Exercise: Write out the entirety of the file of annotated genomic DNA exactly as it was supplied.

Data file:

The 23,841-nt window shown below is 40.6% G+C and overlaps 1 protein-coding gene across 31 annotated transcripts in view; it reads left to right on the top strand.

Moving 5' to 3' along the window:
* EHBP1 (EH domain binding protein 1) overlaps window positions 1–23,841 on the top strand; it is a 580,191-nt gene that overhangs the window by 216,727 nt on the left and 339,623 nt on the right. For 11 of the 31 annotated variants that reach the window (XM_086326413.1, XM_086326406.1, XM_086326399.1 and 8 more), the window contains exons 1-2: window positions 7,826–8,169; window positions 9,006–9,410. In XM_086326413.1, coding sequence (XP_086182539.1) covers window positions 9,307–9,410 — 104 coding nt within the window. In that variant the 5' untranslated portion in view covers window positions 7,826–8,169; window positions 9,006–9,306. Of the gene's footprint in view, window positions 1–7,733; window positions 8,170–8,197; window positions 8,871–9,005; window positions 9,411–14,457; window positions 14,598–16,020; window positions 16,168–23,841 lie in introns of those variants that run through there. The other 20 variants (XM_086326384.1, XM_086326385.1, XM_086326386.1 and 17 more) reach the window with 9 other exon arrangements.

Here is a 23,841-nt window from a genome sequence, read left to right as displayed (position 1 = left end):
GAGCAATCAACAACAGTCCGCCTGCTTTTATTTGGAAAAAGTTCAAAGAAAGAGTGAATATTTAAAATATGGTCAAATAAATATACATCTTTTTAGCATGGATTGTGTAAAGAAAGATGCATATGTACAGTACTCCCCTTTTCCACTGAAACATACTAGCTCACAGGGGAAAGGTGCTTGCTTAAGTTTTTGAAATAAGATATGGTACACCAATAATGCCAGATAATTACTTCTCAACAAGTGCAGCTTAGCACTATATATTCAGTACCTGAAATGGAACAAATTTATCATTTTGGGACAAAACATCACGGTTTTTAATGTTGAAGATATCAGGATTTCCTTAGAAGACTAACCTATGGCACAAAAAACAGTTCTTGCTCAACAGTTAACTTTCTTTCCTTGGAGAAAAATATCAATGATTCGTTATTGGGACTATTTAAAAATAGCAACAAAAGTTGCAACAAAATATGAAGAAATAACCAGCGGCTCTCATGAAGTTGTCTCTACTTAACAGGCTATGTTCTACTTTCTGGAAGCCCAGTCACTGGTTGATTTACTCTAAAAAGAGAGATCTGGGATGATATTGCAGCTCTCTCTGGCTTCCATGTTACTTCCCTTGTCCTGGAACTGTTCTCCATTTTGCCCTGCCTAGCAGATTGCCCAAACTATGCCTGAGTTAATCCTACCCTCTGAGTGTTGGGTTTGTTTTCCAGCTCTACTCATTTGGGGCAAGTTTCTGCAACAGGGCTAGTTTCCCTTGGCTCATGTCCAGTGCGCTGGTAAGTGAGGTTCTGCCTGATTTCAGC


The 23,841-nt window shown below is 40.6% G+C and overlaps 1 protein-coding gene across 31 annotated transcripts in view; it reads left to right on the top strand.

Moving 5' to 3' along the window:
* EHBP1 (EH domain binding protein 1) overlaps window positions 1–23,841 on the top strand; it is a 580,191-nt gene that overhangs the window by 216,727 nt on the left and 339,623 nt on the right. For 11 of the 31 annotated variants that reach the window (XM_086326413.1, XM_086326406.1, XM_086326399.1 and 8 more), the window contains exons 1-2: window positions 7,826–8,169; window positions 9,006–9,410. In XM_086326413.1, coding sequence (XP_086182539.1) covers window positions 9,307–9,410 — 104 coding nt within the window. In that variant the 5' untranslated portion in view covers window positions 7,826–8,169; window positions 9,006–9,306. Of the gene's footprint in view, window positions 1–7,733; window positions 8,170–8,197; window positions 8,871–9,005; window positions 9,411–14,457; window positions 14,598–16,020; window positions 16,168–23,841 lie in introns of those variants that run through there. The other 20 variants (XM_086326384.1, XM_086326385.1, XM_086326386.1 and 17 more) reach the window with 9 other exon arrangements.

Here is a 23,841-nt window from a genome sequence, read left to right as displayed (position 1 = left end):
GAGCAATCAACAACAGTCCGCCTGCTTTTATTTGGAAAAAGTTCAAAGAAAGAGTGAATATTTAAAATATGGTCAAATAAATATACATCTTTTTAGCATGGATTGTGTAAAGAAAGATGCATATGTACAGTACTCCCCTTTTCCACTGAAACATACTAGCTCACAGGGGAAAGGTGCTTGCTTAAGTTTTTGAAATAAGATATGGTACACCAATAATGCCAGATAATTACTTCTCAACAAGTGCAGCTTAGCACTATATATTCAGTACCTGAAATGGAACAAATTTATCATTTTGGGACAAAACATCACGGTTTTTAATGTTGAAGATATCAGGATTTCCTTAGAAGACTAACCTATGGCACAAAAAACAGTTCTTGCTCAACAGTTAACTTTCTTTCCTTGGAGAAAAATATCAATGATTCGTTATTGGGACTATTTAAAAATAGCAACAAAAGTTGCAACAAAATATGAAGAAATAACCAGCGGCTCTCATGAAGTTGTCTCTACTTAACAGGCTATGTTCTACTTTCTGGAAGCCCAGTCACTGGTTGATTTACTCTAAAAAGAGAGATCTGGGATGATATTGCAGCTCTCTCTGGCTTCCATGTTACTTCCCTTGTCCTGGAACTGTTCTCCATTTTGCCCTGCCTAGCAGATTGCCCAAACTATGCCTGAGTTAATCCTACCCTCTGAGTGTTGGGTTTGTTTTCCAGCTCTACTCATTTGGGGCAAGTTTCTGCAACAGGGCTAGTTTCCCTTGGCTCATGTCCAGTGCGCTGGTAAGTGAGGTTCTGCCTGATTTCAGC